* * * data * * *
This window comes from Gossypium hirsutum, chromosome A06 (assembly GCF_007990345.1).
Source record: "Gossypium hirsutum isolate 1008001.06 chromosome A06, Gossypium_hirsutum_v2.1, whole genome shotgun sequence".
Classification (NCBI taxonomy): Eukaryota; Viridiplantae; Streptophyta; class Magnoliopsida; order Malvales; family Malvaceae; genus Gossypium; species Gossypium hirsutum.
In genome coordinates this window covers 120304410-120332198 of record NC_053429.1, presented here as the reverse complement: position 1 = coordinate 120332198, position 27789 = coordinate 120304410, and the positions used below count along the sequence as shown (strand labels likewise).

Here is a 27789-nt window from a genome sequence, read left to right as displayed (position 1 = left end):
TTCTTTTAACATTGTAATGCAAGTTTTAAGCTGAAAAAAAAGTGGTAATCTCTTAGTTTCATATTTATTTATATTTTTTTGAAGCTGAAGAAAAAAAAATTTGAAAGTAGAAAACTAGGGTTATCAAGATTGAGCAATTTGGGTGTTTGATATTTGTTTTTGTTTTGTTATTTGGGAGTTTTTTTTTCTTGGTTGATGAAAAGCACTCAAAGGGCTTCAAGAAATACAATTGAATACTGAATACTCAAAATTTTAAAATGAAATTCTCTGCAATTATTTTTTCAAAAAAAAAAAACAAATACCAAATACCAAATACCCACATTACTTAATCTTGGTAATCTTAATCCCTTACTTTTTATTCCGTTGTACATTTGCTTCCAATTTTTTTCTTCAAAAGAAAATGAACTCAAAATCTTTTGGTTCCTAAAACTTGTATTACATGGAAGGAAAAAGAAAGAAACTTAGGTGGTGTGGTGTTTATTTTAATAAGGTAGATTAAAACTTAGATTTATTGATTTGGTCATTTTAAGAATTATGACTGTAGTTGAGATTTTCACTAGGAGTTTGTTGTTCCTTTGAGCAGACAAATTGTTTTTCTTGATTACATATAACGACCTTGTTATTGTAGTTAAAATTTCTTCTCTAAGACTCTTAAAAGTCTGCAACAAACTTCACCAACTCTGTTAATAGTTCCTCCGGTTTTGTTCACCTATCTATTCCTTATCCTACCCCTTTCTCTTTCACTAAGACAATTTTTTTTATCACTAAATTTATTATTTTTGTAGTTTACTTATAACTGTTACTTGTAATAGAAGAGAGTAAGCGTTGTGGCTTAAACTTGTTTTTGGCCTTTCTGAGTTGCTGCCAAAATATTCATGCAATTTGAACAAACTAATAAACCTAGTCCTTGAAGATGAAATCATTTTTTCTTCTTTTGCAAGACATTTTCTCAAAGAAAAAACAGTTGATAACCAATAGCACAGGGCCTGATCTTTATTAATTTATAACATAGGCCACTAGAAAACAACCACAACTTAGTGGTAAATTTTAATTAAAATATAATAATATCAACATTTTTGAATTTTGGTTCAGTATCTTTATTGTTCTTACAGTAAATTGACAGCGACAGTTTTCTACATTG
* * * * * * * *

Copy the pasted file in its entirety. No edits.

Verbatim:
This window comes from Gossypium hirsutum, chromosome A06 (assembly GCF_007990345.1).
Source record: "Gossypium hirsutum isolate 1008001.06 chromosome A06, Gossypium_hirsutum_v2.1, whole genome shotgun sequence".
Classification (NCBI taxonomy): Eukaryota; Viridiplantae; Streptophyta; class Magnoliopsida; order Malvales; family Malvaceae; genus Gossypium; species Gossypium hirsutum.
In genome coordinates this window covers 120304410-120332198 of record NC_053429.1, presented here as the reverse complement: position 1 = coordinate 120332198, position 27789 = coordinate 120304410, and the positions used below count along the sequence as shown (strand labels likewise).

Here is a 27789-nt window from a genome sequence, read left to right as displayed (position 1 = left end):
TTCTTTTAACATTGTAATGCAAGTTTTAAGCTGAAAAAAAAGTGGTAATCTCTTAGTTTCATATTTATTTATATTTTTTTGAAGCTGAAGAAAAAAAAATTTGAAAGTAGAAAACTAGGGTTATCAAGATTGAGCAATTTGGGTGTTTGATATTTGTTTTTGTTTTGTTATTTGGGAGTTTTTTTTTCTTGGTTGATGAAAAGCACTCAAAGGGCTTCAAGAAATACAATTGAATACTGAATACTCAAAATTTTAAAATGAAATTCTCTGCAATTATTTTTTCAAAAAAAAAAAACAAATACCAAATACCAAATACCCACATTACTTAATCTTGGTAATCTTAATCCCTTACTTTTTATTCCGTTGTACATTTGCTTCCAATTTTTTTCTTCAAAAGAAAATGAACTCAAAATCTTTTGGTTCCTAAAACTTGTATTACATGGAAGGAAAAAGAAAGAAACTTAGGTGGTGTGGTGTTTATTTTAATAAGGTAGATTAAAACTTAGATTTATTGATTTGGTCATTTTAAGAATTATGACTGTAGTTGAGATTTTCACTAGGAGTTTGTTGTTCCTTTGAGCAGACAAATTGTTTTTCTTGATTACATATAACGACCTTGTTATTGTAGTTAAAATTTCTTCTCTAAGACTCTTAAAAGTCTGCAACAAACTTCACCAACTCTGTTAATAGTTCCTCCGGTTTTGTTCACCTATCTATTCCTTATCCTACCCCTTTCTCTTTCACTAAGACAATTTTTTTTATCACTAAATTTATTATTTTTGTAGTTTACTTATAACTGTTACTTGTAATAGAAGAGAGTAAGCGTTGTGGCTTAAACTTGTTTTTGGCCTTTCTGAGTTGCTGCCAAAATATTCATGCAATTTGAACAAACTAATAAACCTAGTCCTTGAAGATGAAATCATTTTTTCTTCTTTTGCAAGACATTTTCTCAAAGAAAAAACAGTTGATAACCAATAGCACAGGGCCTGATCTTTATTAATTTATAACATAGGCCACTAGAAAACAACCACAACTTAGTGGTAAATTTTAATTAAAATATAATAATATCAACATTTTTGAATTTTGGTTCAGTATCTTTATTGTTCTTACAGTAAATTGACAGCGACAGTTTTCTACATTG